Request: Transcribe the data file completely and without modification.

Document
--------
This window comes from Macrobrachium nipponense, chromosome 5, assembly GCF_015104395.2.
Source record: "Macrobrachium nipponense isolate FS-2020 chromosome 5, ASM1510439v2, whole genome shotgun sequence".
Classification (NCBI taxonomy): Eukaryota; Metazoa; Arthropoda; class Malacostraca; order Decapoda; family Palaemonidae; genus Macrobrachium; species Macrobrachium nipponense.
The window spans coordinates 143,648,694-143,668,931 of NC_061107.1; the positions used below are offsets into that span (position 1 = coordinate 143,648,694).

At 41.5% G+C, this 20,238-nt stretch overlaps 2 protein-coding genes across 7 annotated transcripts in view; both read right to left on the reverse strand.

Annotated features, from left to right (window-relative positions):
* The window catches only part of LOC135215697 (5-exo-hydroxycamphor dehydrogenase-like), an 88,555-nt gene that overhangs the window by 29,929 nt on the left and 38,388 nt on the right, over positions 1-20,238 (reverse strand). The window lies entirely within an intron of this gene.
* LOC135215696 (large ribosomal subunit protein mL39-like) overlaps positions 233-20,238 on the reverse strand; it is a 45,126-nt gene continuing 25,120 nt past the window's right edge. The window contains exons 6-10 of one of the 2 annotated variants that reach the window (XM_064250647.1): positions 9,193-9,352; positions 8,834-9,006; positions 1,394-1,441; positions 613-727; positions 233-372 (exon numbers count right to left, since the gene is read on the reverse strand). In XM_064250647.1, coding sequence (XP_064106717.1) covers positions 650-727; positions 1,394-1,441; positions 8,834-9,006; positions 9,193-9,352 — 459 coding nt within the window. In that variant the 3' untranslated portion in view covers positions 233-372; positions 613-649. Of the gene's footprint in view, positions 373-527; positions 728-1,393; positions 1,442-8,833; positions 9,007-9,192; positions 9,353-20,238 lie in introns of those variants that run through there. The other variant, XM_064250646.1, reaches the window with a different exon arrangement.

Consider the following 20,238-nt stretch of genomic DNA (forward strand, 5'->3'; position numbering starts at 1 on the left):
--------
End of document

This window comes from Macrobrachium nipponense, chromosome 5, assembly GCF_015104395.2.
Source record: "Macrobrachium nipponense isolate FS-2020 chromosome 5, ASM1510439v2, whole genome shotgun sequence".
Classification (NCBI taxonomy): Eukaryota; Metazoa; Arthropoda; class Malacostraca; order Decapoda; family Palaemonidae; genus Macrobrachium; species Macrobrachium nipponense.
The window spans coordinates 143,648,694-143,668,931 of NC_061107.1; the positions used below are offsets into that span (position 1 = coordinate 143,648,694).

At 41.5% G+C, this 20,238-nt stretch overlaps 2 protein-coding genes across 7 annotated transcripts in view; both read right to left on the reverse strand.

Annotated features, from left to right (window-relative positions):
* The window catches only part of LOC135215697 (5-exo-hydroxycamphor dehydrogenase-like), an 88,555-nt gene that overhangs the window by 29,929 nt on the left and 38,388 nt on the right, over positions 1-20,238 (reverse strand). The window lies entirely within an intron of this gene.
* LOC135215696 (large ribosomal subunit protein mL39-like) overlaps positions 233-20,238 on the reverse strand; it is a 45,126-nt gene continuing 25,120 nt past the window's right edge. The window contains exons 6-10 of one of the 2 annotated variants that reach the window (XM_064250647.1): positions 9,193-9,352; positions 8,834-9,006; positions 1,394-1,441; positions 613-727; positions 233-372 (exon numbers count right to left, since the gene is read on the reverse strand). In XM_064250647.1, coding sequence (XP_064106717.1) covers positions 650-727; positions 1,394-1,441; positions 8,834-9,006; positions 9,193-9,352 — 459 coding nt within the window. In that variant the 3' untranslated portion in view covers positions 233-372; positions 613-649. Of the gene's footprint in view, positions 373-527; positions 728-1,393; positions 1,442-8,833; positions 9,007-9,192; positions 9,353-20,238 lie in introns of those variants that run through there. The other variant, XM_064250646.1, reaches the window with a different exon arrangement.

Consider the following 20,238-nt stretch of genomic DNA (forward strand, 5'->3'; position numbering starts at 1 on the left):